I finally finished a project. I say finally, but really, I have knit it one and a half times (at least), frogged it, and it spent a lot of time in time out-that was several short time outs, not one protracted time out. It's Shirley Paden's cardigan from VK S/S 2004, #11, knit in Elann's Camilla yarn.
To make this easier for you, I recommend-
1) Photo copy the chart and put it in a document protector. Use a Post-it to move up the chart as you work. Write down each row as you finish it. As soon as you finish it. Store the pen in the document protector so you don't have to look for one at the end of the row.
2) Buy deluxe post-its. The super sticky kind. This is no time for shoddy bargain post-its.
3) Mark the "right side of the garment" with a safety pin, a scrap of yarn, SOMETHING.
4) Since the entire garment is knit by the charts, I found I did better when I was alone.
5) Knitting the sweater body takes about 250 stitches a row. It could be that 2 rows may be all you can manage in a session, and then you have to put it away! This is why good record keeping is essential.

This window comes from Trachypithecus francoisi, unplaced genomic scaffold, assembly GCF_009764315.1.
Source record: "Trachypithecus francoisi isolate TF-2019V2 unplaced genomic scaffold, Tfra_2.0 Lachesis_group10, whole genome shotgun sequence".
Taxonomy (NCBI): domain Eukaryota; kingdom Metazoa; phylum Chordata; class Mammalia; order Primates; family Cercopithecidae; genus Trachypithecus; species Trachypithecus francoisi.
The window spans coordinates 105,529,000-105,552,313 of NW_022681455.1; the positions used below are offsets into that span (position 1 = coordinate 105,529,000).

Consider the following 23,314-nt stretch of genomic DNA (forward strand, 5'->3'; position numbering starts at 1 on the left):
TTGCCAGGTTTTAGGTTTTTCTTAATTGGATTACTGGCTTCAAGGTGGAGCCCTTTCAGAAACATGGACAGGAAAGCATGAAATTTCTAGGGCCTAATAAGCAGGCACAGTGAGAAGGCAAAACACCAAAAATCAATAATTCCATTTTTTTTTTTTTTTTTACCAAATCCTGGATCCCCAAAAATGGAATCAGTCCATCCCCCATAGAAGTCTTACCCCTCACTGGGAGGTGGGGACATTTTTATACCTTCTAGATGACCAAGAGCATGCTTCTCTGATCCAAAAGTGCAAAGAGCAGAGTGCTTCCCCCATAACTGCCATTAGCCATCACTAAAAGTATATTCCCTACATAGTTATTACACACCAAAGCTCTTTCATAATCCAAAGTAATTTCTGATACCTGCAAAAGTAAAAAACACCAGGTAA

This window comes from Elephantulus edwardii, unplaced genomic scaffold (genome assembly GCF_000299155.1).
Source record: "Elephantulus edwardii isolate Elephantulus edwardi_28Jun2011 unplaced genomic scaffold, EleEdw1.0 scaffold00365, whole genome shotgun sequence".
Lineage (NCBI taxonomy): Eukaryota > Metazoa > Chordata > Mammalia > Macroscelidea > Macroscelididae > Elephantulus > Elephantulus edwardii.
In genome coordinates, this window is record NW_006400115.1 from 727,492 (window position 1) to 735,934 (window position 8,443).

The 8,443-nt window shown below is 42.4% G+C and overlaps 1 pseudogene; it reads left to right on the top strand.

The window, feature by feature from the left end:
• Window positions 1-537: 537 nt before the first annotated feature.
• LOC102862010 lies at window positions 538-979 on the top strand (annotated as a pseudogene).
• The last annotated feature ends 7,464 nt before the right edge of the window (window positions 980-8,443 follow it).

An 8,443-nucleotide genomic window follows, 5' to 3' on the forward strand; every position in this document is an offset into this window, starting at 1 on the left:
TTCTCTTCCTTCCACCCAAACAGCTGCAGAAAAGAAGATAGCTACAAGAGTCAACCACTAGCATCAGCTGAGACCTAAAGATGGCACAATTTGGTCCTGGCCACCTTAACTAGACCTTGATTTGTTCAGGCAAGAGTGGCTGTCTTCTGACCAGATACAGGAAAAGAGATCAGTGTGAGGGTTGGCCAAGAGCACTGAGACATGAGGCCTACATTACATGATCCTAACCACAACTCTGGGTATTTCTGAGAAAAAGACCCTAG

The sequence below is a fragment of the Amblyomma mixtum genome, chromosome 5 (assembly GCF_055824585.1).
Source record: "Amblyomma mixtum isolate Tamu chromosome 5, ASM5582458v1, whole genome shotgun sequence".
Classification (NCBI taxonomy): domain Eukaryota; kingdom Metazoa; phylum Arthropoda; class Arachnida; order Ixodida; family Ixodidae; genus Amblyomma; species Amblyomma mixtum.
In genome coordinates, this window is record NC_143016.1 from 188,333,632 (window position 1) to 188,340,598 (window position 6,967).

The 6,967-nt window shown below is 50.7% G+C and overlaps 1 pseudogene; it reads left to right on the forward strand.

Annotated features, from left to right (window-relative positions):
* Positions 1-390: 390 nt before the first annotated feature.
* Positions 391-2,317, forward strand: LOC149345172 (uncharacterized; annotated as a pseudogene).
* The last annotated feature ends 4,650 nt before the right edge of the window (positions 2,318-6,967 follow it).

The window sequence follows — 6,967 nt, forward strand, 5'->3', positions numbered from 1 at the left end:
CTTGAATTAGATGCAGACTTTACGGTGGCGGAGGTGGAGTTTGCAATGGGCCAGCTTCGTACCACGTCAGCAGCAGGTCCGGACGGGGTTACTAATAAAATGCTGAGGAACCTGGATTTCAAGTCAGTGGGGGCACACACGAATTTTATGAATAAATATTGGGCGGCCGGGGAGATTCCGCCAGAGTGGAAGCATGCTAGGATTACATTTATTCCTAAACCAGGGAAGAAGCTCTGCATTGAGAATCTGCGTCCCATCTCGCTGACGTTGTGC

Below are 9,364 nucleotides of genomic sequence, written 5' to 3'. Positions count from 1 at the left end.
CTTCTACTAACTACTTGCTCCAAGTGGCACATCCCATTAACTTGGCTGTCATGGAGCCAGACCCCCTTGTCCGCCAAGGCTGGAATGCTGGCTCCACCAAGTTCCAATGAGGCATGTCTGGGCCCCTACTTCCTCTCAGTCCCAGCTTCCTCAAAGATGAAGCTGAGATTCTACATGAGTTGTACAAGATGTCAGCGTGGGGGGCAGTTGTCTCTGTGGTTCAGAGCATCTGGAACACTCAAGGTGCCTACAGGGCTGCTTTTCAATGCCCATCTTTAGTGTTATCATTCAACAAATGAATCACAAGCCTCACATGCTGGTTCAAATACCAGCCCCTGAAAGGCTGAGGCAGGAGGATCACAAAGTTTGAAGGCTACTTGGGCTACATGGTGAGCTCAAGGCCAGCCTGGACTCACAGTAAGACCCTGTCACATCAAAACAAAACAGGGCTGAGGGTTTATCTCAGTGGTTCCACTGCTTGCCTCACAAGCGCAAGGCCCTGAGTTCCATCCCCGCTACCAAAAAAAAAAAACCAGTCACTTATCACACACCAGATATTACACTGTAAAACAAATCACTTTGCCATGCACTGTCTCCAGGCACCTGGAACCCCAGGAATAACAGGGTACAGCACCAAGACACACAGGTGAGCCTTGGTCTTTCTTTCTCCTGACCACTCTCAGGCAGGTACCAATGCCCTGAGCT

6) There were times when I picked it up and could not understand where I was in the pattern. Some days it took me 10 minutes to see it. If you can't see where you are in the chart, just sit with it in your lap. If you can't see it in 15 minutes, just put it down. It is not your day to work on it. I had trouble reading right to left, and then left to right on the pattern. This is true lace!
7) This is not a forgiving pattern. It's extremely linear, and a stitch out of place SHOWS. Fudging doesn't work well. Since the pattern changes every row, I found it difficult to memorize.
8) There is a big paradigm shift on the facing. Study the chart before you begin, and notice how it differs from the main chart-look at how the diagonal travels, and what happens in the wake of the stitches. (Yes, I reknit this portion.)
9) I knit facing A and facing B separately up to the slant points. Then I photocopied charts A and B and taped them together. Then, I worked them concurrently, using markers to designate the increase sector (which I just worked in rib).
10) It might be easier to knit the sleeves in the round. I think I would like it in wool.
Edited to add: I slipped the first and last stitch of every row on the collar and front opening to give myself a springboard for a 3 needle bindoff to attach the collar. It worked great.
I did the same thing at the under arm, and that about killed me. The jacket had a very narrow armscye (is that the right word??), and the sleeve top was fairly wide. I just about screwed myself there.